Last year we have discussed the prospects for Republika Srpska to regulate for the first time the issuance and the use of electronic money. The wait is over – the National Assembly has passed the Electronic Money Act (“E-Money Act“) which will begin to apply in June 2024. We discuss in this newsletter the key concepts of the new e-money legislation.
What is E-Money? Exemptions from the licensing requirements
The first part of the definition of electronic money (“e-money”) largely follows the EU E-Money Directive 2009/110/EC (EMD2):
“e-money means electronically, including magnetically, stored monetary value as represented by a claim on the issuer which is issued on receipt of funds for the purpose of making payment transactions, and which is accepted by a natural or legal person other than the electronic money issuer”.
In the second part of the definition, the E-Money Act clarifies (or attempts to clarify) that “a digital representation of a currency which is not issued or whose value is not guaranteed by a central bank or other public authority, and which does not have the legal status of money or currency” is not considered “e-money”. The legislative intent was probably to draw a distinction between “e-money” and crypto-assets and in that way avoid the application of E-the Money Act to the latter. Republika Srpska does not have a law dedicated specifically to crypto-assets.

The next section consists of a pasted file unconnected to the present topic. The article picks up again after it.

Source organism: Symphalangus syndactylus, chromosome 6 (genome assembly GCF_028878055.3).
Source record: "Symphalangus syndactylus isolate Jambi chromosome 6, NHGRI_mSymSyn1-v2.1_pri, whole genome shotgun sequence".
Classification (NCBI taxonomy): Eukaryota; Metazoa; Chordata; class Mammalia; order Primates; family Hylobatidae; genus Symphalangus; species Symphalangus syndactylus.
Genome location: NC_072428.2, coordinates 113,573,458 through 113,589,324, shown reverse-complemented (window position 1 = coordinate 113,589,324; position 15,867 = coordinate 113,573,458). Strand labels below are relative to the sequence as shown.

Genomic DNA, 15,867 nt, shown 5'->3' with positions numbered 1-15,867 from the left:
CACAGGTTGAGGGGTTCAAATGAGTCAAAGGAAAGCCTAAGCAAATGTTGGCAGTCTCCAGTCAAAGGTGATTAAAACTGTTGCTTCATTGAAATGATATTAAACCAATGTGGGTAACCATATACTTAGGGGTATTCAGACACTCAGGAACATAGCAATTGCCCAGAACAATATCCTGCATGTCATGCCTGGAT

Furthermore, the E-Money Act contains a list of exemptions from its scope, mirroring to some extent the EU approach, but with a number of important distinctions and some unclarities. The E-Money Act, including its licensing requirements, does not apply:
- to the monetary value stored on instruments that can be used only in a limited way and that meet one of the following conditions:
(i) they allow the electronic money holder to purchase goods or services only in the premises of the electronic money issuer, or within a limited network of service providers under the agreement with the issuer, or for a limited range of goods or services;
(ii) they are issued by the Ministry of Finance or other public bodies in connection with the specific social services;
- to the monetary value used for a payment transaction executed by the operator of an electronic communication network or for a service provided together with the electronic communication services for the user of that network or service, provided that the user has transferred the funds to the service provider in advance and that: